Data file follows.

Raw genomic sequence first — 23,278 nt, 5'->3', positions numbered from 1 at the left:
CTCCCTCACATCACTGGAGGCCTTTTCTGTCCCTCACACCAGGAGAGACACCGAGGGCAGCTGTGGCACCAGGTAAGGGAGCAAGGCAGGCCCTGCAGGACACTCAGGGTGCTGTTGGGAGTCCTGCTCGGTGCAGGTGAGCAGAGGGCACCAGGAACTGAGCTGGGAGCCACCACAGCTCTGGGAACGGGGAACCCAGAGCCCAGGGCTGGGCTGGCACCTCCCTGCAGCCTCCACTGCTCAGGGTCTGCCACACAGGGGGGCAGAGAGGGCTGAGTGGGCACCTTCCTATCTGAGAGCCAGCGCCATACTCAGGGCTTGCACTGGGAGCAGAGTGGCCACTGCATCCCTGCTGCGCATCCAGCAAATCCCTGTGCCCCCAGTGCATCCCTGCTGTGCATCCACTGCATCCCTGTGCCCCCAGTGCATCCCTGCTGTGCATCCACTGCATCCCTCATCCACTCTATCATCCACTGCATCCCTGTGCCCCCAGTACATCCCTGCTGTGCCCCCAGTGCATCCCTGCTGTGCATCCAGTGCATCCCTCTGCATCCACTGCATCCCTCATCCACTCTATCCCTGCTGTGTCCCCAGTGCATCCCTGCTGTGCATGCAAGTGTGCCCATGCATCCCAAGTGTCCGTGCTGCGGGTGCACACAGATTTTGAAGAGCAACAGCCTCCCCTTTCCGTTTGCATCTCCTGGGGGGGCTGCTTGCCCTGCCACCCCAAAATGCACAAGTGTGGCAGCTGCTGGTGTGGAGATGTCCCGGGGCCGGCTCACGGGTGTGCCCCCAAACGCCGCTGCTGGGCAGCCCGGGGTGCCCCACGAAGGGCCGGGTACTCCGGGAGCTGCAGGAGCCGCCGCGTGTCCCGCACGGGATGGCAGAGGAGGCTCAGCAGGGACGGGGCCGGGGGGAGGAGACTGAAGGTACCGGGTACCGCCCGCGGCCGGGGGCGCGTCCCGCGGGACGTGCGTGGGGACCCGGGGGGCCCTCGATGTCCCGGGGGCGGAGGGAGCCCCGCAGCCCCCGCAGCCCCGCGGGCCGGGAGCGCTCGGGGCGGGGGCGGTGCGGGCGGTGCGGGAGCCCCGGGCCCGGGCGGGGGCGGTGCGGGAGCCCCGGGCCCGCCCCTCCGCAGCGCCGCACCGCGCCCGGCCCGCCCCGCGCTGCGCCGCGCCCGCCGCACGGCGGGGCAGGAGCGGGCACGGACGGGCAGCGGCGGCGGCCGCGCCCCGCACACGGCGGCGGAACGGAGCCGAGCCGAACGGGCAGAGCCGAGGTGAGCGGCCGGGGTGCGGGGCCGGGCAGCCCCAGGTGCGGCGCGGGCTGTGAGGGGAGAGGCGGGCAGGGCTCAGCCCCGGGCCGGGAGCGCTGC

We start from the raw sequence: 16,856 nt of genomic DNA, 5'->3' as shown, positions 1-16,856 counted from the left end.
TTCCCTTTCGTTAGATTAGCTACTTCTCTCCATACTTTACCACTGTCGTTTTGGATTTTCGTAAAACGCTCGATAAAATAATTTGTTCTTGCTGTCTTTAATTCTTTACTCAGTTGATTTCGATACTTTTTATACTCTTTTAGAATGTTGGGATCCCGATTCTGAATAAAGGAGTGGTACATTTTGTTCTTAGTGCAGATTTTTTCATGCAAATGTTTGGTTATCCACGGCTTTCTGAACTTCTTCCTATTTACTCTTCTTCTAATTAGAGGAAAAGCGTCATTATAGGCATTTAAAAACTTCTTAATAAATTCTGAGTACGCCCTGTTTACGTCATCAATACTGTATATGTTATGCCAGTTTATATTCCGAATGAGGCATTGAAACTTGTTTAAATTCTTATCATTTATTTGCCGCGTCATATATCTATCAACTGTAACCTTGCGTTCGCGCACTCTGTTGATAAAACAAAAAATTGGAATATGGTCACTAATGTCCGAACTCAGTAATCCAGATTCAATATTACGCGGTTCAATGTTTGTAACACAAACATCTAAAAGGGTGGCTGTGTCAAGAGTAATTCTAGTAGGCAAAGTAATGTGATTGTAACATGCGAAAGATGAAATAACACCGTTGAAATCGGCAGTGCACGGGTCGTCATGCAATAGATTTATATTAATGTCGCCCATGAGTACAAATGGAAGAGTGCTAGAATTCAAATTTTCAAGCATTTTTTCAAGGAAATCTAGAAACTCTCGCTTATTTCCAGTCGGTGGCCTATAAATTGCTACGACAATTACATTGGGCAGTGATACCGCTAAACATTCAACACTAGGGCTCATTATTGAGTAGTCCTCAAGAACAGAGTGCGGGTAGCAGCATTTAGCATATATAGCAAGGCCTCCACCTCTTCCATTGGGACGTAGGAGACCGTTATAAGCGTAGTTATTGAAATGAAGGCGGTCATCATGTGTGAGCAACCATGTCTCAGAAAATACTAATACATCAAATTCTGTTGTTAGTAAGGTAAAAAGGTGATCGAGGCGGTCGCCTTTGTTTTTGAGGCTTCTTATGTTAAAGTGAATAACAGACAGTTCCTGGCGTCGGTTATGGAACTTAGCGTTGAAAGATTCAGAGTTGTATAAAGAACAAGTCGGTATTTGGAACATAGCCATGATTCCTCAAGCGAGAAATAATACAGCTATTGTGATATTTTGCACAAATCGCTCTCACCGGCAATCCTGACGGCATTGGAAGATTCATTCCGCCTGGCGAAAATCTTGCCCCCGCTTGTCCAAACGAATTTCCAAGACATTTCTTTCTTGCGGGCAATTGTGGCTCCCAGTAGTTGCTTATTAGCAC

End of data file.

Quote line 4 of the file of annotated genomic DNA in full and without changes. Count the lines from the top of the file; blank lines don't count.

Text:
TTCCCTTTCGTTAGATTAGCTACTTCTCTCCATACTTTACCACTGTCGTTTTGGATTTTCGTAAAACGCTCGATAAAATAATTTGTTCTTGCTGTCTTTAATTCTTTACTCAGTTGATTTCGATACTTTTTATACTCTTTTAGAATGTTGGGATCCCGATTCTGAATAAAGGAGTGGTACATTTTGTTCTTAGTGCAGATTTTTTCATGCAAATGTTTGGTTATCCACGGCTTTCTGAACTTCTTCCTATTTACTCTTCTTCTAATTAGAGGAAAAGCGTCATTATAGGCATTTAAAAACTTCTTAATAAATTCTGAGTACGCCCTGTTTACGTCATCAATACTGTATATGTTATGCCAGTTTATATTCCGAATGAGGCATTGAAACTTGTTTAAATTCTTATCATTTATTTGCCGCGTCATATATCTATCAACTGTAACCTTGCGTTCGCGCACTCTGTTGATAAAACAAAAAATTGGAATATGGTCACTAATGTCCGAACTCAGTAATCCAGATTCAATATTACGCGGTTCAATGTTTGTAACACAAACATCTAAAAGGGTGGCTGTGTCAAGAGTAATTCTAGTAGGCAAAGTAATGTGATTGTAACATGCGAAAGATGAAATAACACCGTTGAAATCGGCAGTGCACGGGTCGTCATGCAATAGATTTATATTAATGTCGCCCATGAGTACAAATGGAAGAGTGCTAGAATTCAAATTTTCAAGCATTTTTTCAAGGAAATCTAGAAACTCTCGCTTATTTCCAGTCGGTGGCCTATAAATTGCTACGACAATTACATTGGGCAGTGATACCGCTAAACATTCAACACTAGGGCTCATTATTGAGTAGTCCTCAAGAACAGAGTGCGGGTAGCAGCATTTAGCATATATAGCAAGGCCTCCACCTCTTCCATTGGGACGTAGGAGACCGTTATAAGCGTAGTTATTGAAATGAAGGCGGTCATCATGTGTGAGCAACCATGTCTCAGAAAATACTAATACATCAAATTCTGTTGTTAGTAAGGTAAAAAGGTGATCGAGGCGGTCGCCTTTGTTTTTGAGGCTTCTTATGTTAAAGTGAATAACAGACAGTTCCTGGCGTCGGTTATGGAACTTAGCGTTGAAAGATTCAGAGTTGTATAAAGAACAAGTCGGTATTTGGAACATAGCCATGATTCCTCAAGCGAGAAATAATACAGCTATTGTGATATTTTGCACAAATCGCTCTCACCGGCAATCCTGACGGCATTGGAAGATTCATTCCGCCTGGCGAAAATCTTGCCCCCGCTTGTCCAAACGAATTTCCAAGACATTTCTTTCTTGCGGGCAATTGTGGCTCCCAGTAGTTGCTTATTAGCAC